Welcome to my web site! Here you will find information related to early pressings on compact disc. Included is an up-to-date list of my collection of these and other collectable CDs, along with pictures of some of my rare discs. I hope you find this site to be a useful resource!

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A jazz album that belongs on any enthusiast’s shelf is the 1957 western-themed collection by Sonny Rollins appropriately titled Way Out West. This album is a classic down to the cover photo of Rollins standing in the desert donning his tenor sax and western duds.

Fantasy, Inc./Contemporary Records released the first issues of this saxohphone must-have on CD in 1986 in Europe and Japan. CD buyers were treated to three bonus tracks, alternate takes of three tracks from the album. Thus, these early CDs have nine tracks instead of the standard six. Fantasy/Contemporary drew attention to the extra tracks by titling these first issues Way Out West Plus. Additionally, the label used an alternate photo of Rollins from the desert shoot for the cover.

As stated, Way Out West Plus was released on CD in 1986 in Europe and Japan. The European issue was released under catalog number CDCOP 006 and was pressed in West Germany. The Japanese issue was released under catalog number VDJ-1551 and was pressed in Japan. After these early CDs went out of print, consumers for years were left with various releases of the standard six-track album until a remaster in 2009 brought back the three alternate takes. (The remaster, however, is titled Way Out West and uses the standard cover photo.)

Shown below is the unique cover for Way Out West Plus, the back insert showing the track list, and the West German and Japanese pressings. The Japanese pressing is popular with collectors, but the West German pressing is rarer in my experience.


The cover for the European issue of Sonny Rollins Way Out West Plus (Contemporary, catalog number CDCOP 006). This CD was released in 1986. The cover features a different photo than the standard one used for Way Out West. The original Japanese issue of Way Out West Plus has the same cover except that “WAY OUT WEST PLUS” is printed in black instead of red.


The back insert for the Japanese issue of of Sonny Rollins Way Out West Plus (Contemporary, catalog number VDJ-1551). This CD was released in 1986. The yellow sticker is a U.S. distribution sticker and is adhered to the back of the jewel case. As noted, there are nine tracks, including three alternate takes. The original European issue has the same nine tracks and the same running order. Standard versions of Way Out West are missing the alternate takes.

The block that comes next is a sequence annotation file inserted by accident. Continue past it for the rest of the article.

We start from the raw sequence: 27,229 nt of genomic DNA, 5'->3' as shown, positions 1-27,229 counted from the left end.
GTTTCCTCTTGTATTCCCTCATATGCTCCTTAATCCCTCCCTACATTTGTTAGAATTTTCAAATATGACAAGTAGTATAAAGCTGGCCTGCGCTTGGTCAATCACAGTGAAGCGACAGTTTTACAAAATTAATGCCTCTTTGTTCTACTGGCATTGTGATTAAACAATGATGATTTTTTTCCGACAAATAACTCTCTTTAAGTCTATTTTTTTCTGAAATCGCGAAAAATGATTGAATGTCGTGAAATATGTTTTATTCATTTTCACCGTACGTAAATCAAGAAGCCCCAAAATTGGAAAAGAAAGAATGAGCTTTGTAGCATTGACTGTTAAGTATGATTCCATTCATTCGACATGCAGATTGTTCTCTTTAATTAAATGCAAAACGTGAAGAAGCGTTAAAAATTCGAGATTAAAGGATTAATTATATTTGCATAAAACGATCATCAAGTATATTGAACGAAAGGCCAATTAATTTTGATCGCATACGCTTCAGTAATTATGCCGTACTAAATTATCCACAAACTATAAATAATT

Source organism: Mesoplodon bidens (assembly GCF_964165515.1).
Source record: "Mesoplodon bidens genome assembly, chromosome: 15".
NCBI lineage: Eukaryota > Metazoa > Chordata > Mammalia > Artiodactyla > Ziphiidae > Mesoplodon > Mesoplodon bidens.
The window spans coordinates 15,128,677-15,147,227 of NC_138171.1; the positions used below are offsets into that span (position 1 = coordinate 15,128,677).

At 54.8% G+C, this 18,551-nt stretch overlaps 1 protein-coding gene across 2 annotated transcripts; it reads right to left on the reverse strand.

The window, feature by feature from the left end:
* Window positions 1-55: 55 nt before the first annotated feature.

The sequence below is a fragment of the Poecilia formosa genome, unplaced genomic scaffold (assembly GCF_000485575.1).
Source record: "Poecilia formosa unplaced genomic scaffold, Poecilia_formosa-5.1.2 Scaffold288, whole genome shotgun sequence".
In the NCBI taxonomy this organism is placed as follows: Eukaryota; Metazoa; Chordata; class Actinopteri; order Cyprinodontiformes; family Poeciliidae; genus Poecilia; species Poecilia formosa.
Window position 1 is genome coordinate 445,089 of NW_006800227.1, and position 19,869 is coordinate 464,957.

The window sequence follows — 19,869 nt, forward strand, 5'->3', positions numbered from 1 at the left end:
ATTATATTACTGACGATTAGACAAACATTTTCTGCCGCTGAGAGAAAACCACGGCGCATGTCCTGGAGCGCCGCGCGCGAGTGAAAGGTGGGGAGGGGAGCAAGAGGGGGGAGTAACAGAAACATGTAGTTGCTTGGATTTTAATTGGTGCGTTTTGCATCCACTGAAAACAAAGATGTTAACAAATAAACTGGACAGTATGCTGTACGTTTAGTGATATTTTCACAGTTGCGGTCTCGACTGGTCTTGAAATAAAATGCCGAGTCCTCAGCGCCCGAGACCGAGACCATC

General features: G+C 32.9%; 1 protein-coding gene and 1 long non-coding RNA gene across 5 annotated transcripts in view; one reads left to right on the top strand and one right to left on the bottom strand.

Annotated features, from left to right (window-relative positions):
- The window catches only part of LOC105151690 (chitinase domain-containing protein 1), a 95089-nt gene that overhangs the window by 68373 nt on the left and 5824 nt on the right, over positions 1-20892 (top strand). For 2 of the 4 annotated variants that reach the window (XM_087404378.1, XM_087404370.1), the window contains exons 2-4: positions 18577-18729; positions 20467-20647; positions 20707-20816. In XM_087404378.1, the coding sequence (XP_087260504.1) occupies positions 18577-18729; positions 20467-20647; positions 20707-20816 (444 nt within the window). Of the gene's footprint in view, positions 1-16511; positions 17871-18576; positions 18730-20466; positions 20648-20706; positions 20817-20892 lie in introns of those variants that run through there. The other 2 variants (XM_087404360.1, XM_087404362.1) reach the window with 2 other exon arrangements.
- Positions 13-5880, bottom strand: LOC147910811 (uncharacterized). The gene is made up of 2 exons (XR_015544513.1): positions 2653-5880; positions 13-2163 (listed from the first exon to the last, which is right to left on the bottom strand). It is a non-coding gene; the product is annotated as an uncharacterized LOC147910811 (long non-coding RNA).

The West German pressing Sonny Rollins Way Out West Plus for the European market (Contemporary, catalog number CDCOP 006). This disc was pressed by Sonopress, and the matrix code is “B-8347 / CDCOP 006 B”.


The Japanese issue of Sonny Rollins Way Out West Plus (Contemporary, catalog number VDJ-1551). This disc was pressed by JVC, and the matrix code is “VDJ-1551-1-S3D23”.

Over the years, I have featured several rare Target CDs here, including some unusual color variations.  You will find examples both in posts and in the Target CD Galleries.  Two years ago, I posted about a Buy Arrow Tramadol.  A few others exist, and in my experience, reverse Target CDs are very rare.  It is not clear whether these pressings were made in error or if WEA made them in limited quantities as test pressings to evaluate different color schemes.  Regardless, they are very rare.  Similar to the U2 disc, we feature here a reverse Target CD of The Best of Carly Simon (Elektra, catalog number 109-2).

Nothing really needs to be said of this wonderful compilation that hasn’t already been said elsewhere, so let’s get to the discs.  First, the Target pressings were made in West Germany by Polygram.  The standard pressing, which can be found online without great difficulty, bears the typical Elektra color scheme, meaning a silver target and orange paint coating.  The text is printed in silver.  For the reverse Target pressing, then, we see an orange target with a silver paint coating.  The text is printed in black for this variation.